Like an ocean, artist Prathapan G.’s works look calm on the surface and turbulent deep inside. The melancholic drawings in ink where sea creatures suffocate and fight for survival are reminders to viewers. They say: it’s high time we stopped littering plastic. Prathapan, who has been advocating the cause for the past seven years, says changing our attitude can make a better, plastic-free world for sea creatures. “I started drawing sea life in 2013 after seeing a fish trapped in a plastic cover. Not only fishes, but I have seen other organisms also in such conditions. It was heart-wrenching to see a tortoise trapped in a full-sleeve polyster shirt,” says Prathapan, who had a tough time pursuing the theme.
If art soothes minds in most cases, for Prathapan, doing this series has been traumatic. “How can I stay happy when I bring sorrows on canvases?” he asks. It was at this dejected point motivation came to him in the form of an invitation to the 2017 Kaarisilta biennale in Finland. Crossing seas, his works received rave reviews at the biennale. “That encouraged me to study more about life of sea organisms. That is also when I realised that the situation is darker and deeper at the bottom of seas. There are even plastic islands deep inside oceans.” Prathapan, who had been drawing about plastic menace on the peripheral level so far, started digging into the depths of seas to confront harsh and brutal realities. “The amount of plastic waste at the bottom of seas is beyond your imagination. For instance, to catch squids, fishermen lay traps at the deep layer. Once young squids are fully grown, they fish them out, but leave the plastic trap there, which eventually accumulate at the seabed. This is a global phenomen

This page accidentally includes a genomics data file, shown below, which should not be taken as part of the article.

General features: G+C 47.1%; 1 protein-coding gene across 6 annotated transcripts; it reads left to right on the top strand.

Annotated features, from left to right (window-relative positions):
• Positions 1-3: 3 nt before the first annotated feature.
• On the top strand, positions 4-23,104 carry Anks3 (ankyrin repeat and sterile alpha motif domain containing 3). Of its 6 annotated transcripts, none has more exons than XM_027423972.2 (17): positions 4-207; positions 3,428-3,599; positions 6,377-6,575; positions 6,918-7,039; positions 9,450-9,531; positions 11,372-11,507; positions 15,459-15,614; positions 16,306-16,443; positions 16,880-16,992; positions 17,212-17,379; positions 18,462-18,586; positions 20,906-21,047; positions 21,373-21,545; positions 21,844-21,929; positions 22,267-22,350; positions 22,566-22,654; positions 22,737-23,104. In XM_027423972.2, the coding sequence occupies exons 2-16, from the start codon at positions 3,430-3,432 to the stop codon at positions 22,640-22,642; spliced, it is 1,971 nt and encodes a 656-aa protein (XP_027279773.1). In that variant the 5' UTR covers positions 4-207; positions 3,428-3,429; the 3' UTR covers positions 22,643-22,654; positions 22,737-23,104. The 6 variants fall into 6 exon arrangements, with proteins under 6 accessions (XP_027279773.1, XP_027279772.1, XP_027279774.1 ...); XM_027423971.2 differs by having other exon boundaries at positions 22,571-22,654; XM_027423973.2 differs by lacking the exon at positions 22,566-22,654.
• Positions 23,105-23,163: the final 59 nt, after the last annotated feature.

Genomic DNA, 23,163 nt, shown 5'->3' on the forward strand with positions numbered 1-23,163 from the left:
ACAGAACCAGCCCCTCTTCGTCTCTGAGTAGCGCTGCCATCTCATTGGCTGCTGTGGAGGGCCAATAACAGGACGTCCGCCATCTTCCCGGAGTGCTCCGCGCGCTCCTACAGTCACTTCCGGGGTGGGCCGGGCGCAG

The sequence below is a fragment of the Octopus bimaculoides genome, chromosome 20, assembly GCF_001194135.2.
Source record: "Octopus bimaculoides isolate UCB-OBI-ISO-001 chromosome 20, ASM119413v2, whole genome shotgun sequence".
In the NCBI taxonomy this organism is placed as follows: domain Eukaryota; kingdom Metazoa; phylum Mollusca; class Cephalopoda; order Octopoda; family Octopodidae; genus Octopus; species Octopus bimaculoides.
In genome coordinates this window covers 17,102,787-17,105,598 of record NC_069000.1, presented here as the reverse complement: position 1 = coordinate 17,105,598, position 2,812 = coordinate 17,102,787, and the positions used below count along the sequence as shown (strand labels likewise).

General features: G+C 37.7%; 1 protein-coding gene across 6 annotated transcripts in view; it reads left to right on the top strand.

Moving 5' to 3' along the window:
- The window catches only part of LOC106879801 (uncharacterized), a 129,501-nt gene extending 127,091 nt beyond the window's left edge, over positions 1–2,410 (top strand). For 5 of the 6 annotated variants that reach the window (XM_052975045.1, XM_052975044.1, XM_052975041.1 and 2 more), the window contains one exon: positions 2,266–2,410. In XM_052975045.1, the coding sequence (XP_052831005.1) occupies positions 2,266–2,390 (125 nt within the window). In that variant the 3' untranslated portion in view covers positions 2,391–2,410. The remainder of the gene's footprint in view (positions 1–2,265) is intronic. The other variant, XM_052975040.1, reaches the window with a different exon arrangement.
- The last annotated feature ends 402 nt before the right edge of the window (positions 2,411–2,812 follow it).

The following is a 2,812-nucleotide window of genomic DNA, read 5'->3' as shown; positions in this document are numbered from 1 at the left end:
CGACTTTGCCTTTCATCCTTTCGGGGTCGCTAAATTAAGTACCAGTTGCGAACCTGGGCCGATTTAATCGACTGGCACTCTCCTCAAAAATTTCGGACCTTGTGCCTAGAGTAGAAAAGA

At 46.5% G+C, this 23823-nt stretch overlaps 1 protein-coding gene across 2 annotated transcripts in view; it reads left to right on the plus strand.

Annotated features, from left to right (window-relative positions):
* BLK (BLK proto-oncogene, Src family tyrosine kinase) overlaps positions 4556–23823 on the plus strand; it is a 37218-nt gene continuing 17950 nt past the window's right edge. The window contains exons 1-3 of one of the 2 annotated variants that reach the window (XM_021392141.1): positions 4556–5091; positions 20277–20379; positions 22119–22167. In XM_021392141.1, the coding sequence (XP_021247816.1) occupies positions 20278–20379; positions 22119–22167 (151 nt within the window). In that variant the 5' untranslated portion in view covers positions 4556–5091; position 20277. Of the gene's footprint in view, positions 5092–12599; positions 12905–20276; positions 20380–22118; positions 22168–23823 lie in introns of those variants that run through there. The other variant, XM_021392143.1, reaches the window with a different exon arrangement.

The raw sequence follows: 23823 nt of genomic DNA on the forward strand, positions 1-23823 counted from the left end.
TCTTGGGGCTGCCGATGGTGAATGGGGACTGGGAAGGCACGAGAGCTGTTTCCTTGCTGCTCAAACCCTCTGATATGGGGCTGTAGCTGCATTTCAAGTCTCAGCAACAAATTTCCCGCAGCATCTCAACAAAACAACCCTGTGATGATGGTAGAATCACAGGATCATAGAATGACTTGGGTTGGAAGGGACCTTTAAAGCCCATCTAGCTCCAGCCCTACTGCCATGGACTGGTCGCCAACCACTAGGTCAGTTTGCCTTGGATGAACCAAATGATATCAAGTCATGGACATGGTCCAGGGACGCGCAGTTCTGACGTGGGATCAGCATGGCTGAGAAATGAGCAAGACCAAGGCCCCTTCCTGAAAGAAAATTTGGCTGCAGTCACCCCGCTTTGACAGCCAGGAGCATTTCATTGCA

on,” explains Prathapan, cautioning that even humans are not spared of it. “Now, sea water contains disintegrated plastic. Salt, a by product of sea water, too has plastic in it.” He has done more than 100 works in the theme. Nine of his works were featured in this year’s Kaarisilta biennale, held from June 26 to August 4. If one drawing shows a globe covered in a plastic carry bag, another one has two fishes trapped in condoms. “It is a severe condition. More discussions are to be done on this menace. Policies should be amended keeping this in mind,” he concludes.